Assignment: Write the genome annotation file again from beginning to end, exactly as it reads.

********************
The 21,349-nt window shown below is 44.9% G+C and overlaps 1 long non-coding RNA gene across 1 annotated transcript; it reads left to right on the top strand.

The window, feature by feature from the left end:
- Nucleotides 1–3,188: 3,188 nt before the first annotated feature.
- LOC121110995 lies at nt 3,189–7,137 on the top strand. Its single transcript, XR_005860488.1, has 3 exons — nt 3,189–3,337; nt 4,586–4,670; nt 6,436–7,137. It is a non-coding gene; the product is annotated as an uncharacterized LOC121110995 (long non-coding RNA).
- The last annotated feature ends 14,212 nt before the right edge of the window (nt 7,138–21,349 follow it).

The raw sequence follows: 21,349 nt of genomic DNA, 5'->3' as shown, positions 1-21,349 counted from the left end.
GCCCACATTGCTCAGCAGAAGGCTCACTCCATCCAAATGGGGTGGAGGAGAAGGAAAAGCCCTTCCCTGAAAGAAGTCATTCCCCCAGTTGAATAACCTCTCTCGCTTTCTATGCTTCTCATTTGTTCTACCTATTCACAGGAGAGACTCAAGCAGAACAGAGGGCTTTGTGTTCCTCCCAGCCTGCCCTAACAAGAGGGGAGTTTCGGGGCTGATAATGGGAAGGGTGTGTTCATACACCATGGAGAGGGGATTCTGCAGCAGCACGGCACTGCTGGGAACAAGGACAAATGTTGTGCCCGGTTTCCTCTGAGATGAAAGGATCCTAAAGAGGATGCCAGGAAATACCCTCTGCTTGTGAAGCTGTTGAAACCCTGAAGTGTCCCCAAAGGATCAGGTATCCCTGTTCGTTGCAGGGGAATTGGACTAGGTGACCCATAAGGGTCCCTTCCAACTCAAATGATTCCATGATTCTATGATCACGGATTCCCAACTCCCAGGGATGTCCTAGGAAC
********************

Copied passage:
The 21,349-nt window shown below is 44.9% G+C and overlaps 1 long non-coding RNA gene across 1 annotated transcript; it reads left to right on the top strand.

The window, feature by feature from the left end:
- Nucleotides 1–3,188: 3,188 nt before the first annotated feature.
- LOC121110995 lies at nt 3,189–7,137 on the top strand. Its single transcript, XR_005860488.1, has 3 exons — nt 3,189–3,337; nt 4,586–4,670; nt 6,436–7,137. It is a non-coding gene; the product is annotated as an uncharacterized LOC121110995 (long non-coding RNA).
- The last annotated feature ends 14,212 nt before the right edge of the window (nt 7,138–21,349 follow it).

The raw sequence follows: 21,349 nt of genomic DNA, 5'->3' as shown, positions 1-21,349 counted from the left end.
GCCCACATTGCTCAGCAGAAGGCTCACTCCATCCAAATGGGGTGGAGGAGAAGGAAAAGCCCTTCCCTGAAAGAAGTCATTCCCCCAGTTGAATAACCTCTCTCGCTTTCTATGCTTCTCATTTGTTCTACCTATTCACAGGAGAGACTCAAGCAGAACAGAGGGCTTTGTGTTCCTCCCAGCCTGCCCTAACAAGAGGGGAGTTTCGGGGCTGATAATGGGAAGGGTGTGTTCATACACCATGGAGAGGGGATTCTGCAGCAGCACGGCACTGCTGGGAACAAGGACAAATGTTGTGCCCGGTTTCCTCTGAGATGAAAGGATCCTAAAGAGGATGCCAGGAAATACCCTCTGCTTGTGAAGCTGTTGAAACCCTGAAGTGTCCCCAAAGGATCAGGTATCCCTGTTCGTTGCAGGGGAATTGGACTAGGTGACCCATAAGGGTCCCTTCCAACTCAAATGATTCCATGATTCTATGATCACGGATTCCCAACTCCCAGGGATGTCCTAGGAAC